|Spreading center type:||Large-scale extinct mid-ocean ridge|
|Time of cessation:||Late Cretaceous Quiet Zone, possibly around 83 Ma (Muller et al., 2016)|
The Manihiki extinct spreading centre refers to the proposed Cretaceous spreading centre that is thought to have been placed between the Pacific and Farallon plates and is thought to have met a triple junction at it south and western boundary, with the Phoenix plate (Seton et al. 2012). The proposed plate boundary was probably oriented approximately north-south, with east-west spreading suggested by fracture zones in the region and it is likely that the ridge extended several thousand kilometres yet there is no clear evidence of an extinct axis structure in present-day preserved crust of the region. The Osbourn Trough and possible Tongareva spreading centre segments may have formed the third limb of the triple junction (as discussed in Supplementary Sections 3.03 and 3.06).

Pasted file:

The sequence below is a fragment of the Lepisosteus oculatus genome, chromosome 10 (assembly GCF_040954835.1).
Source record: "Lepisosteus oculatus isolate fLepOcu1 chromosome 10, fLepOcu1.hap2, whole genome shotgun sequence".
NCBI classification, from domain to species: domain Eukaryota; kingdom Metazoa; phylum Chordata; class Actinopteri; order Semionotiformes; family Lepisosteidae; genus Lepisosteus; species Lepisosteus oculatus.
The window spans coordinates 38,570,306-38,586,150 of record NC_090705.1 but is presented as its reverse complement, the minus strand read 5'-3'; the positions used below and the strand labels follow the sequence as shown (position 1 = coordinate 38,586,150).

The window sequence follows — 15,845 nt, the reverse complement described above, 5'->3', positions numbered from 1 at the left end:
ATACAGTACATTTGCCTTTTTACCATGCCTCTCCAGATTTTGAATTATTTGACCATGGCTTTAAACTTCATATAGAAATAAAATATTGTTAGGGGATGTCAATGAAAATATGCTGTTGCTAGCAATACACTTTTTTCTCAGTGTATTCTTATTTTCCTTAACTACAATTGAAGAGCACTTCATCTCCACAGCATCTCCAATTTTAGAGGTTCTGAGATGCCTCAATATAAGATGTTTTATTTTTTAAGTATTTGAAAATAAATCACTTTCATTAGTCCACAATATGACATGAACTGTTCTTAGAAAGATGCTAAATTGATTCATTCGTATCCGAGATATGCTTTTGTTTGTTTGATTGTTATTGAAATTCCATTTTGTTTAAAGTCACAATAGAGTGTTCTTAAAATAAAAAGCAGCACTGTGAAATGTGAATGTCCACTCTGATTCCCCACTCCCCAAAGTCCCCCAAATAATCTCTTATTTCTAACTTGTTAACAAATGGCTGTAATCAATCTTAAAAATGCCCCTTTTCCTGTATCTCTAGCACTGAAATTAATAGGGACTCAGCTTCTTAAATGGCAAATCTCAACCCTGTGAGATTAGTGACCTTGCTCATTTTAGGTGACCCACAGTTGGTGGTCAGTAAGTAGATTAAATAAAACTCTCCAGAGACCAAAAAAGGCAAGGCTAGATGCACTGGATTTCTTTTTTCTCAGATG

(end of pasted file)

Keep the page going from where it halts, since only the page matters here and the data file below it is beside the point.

A major Cretaceous reorgnaisation of the Pacific plate boundary.
There are no formal identifications of the extinct spreading axis in published literature and there is no obvious 'ridge-like' structure that can be identified within the region. Due to the uncertainty in location of the former spreading center we do not include it in our statistical anaylsis.
Müller, R.D., Seton, M., Zahirovic, S., Williams, S.E., Matthews, K.J., Wright, N.M., Shephard, G.E., Maloney, K., Barnett-Moore, N., Hosseinpour, M. and Bower, D.J., 2016, Ocean Basin Evolution and Global-Scale Plate Reorganization Events Since Pangea Breakup, Annual Review of Earth and Planetary Sciences, v. 44, no. 1, p. 107-138.